It might seem incongruous to "plan" for healthcare, but there are certain basics that happen every year: Kids' annual physicals, dentist appointments, your mammogram and so on. Planning for the usual isn't just a good organizational practice, it's practicing preventive medicine -- taking care of things before there's a problem.
Planning your family's health year is about more than physical appointments -- though those are important and need to be planned. Start by setting up a health calendar for your family, whether online or hard copy. Assign a color to health-related tasks and appointments in the calendar, and set up reminders, too: Reminders to make appointments, refill critical prescriptions, check in on results and the like. We're so busy that it can be easy to forget, so scheduling and reminding can be a helpful tool in keeping family health care running smoothly and heading off conflicts with other events well in advance.
If members of your family see specialists on a regular basis or use medical devices such as glasses, contacts or even nebulizers, make notes in your calendar of when checkups are due or maintenance required. Even if it's just a weekly reminder to clean some tubing or order the next supply of contacts, planning can prevent emergency shipping of those glasses or contacts -- at extra cost, of course.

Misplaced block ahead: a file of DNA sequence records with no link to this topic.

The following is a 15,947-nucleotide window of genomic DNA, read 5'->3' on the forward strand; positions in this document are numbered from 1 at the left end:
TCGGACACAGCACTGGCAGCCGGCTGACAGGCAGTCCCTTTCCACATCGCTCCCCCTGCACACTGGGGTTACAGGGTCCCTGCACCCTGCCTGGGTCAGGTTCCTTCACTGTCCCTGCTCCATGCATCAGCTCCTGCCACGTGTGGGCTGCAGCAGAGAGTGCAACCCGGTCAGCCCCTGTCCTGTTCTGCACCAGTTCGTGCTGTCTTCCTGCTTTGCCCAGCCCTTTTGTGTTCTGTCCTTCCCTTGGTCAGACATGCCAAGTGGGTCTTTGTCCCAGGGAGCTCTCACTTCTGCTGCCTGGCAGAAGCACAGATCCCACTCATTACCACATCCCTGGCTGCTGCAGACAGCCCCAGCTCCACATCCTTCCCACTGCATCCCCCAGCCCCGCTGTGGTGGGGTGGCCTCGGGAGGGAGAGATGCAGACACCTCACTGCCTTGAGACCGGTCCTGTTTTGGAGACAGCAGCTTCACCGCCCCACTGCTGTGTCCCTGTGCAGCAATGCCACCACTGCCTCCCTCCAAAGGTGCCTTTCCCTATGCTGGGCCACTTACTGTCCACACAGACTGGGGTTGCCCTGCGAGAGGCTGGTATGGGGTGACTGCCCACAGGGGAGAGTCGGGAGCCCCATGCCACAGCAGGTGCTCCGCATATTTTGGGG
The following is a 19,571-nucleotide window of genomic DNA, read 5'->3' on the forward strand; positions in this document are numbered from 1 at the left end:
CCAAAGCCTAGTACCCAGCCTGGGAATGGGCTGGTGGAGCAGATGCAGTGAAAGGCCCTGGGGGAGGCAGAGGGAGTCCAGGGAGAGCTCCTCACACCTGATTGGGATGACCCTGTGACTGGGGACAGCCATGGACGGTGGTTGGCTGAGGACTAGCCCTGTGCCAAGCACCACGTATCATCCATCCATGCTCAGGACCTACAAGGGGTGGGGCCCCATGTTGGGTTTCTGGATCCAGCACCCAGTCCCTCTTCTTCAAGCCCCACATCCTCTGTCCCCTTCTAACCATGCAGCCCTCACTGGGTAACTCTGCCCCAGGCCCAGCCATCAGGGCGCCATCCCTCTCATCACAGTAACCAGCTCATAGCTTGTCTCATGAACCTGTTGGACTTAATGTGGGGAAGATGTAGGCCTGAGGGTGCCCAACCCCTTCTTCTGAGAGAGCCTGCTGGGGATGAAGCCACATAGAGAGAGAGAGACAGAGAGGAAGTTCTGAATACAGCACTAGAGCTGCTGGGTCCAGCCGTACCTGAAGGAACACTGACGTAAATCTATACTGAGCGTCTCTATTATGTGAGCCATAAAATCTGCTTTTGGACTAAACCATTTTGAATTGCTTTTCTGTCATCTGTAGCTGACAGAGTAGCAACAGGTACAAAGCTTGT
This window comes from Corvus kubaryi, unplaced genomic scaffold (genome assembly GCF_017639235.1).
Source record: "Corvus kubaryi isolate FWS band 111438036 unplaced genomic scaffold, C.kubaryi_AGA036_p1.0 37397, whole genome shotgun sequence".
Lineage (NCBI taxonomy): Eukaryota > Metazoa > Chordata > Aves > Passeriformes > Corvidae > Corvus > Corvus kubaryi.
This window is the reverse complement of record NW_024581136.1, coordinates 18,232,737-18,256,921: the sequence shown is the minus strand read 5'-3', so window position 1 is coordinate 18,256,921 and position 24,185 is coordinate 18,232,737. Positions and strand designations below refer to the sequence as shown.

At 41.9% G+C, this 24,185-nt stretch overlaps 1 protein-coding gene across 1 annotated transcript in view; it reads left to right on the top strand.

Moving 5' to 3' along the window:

In planning this way, you can also identify appointments or refills that come up at particularly tight budget times. For example, if you know May is always a little tight with summer camp payments, you can reschedule the eye exam for June or even April so you don't experience quite the same case of checkbook stress you did last year.
Organizing regular healthcare issues for the family includes keeping track of all associated paperwork -- and can keep you ahead of the game when paperwork is needed. If your son wants to play baseball with the high school team, he'll need the paperwork well before workouts start You don't want to be just another mom overloading the pediatrician's office trying to get the paperwork with too little turnaround time.
All this planning can also help you plan how you use medical care spending accounts -- so you aren't trying to cram in optometrist appointments two weeks before the end of the year when cash is tight and you could use that reimbursement check already. Although you likely will want to keep some of that FSA aside in case of emergency, planning for regular expenses -- and submission of the receipts for those expenses -- can help with the family budget in general.
Keep in mind that FSA rules have changed for 2011. Double-check allowed expenses with your plan provider so you don't try to submit expenses for the dozen first-aid kits you bought at the end of the year to try to use up your FSA, thinking certain over-the-counter items were still allowed expenses.
There likely will still be emergency visits to the doctor's office for an illness or (hopefully minor!) injury, but a resolution to organize the big picture when it comes to the family's healthcare can help your household run so much more smoothly.
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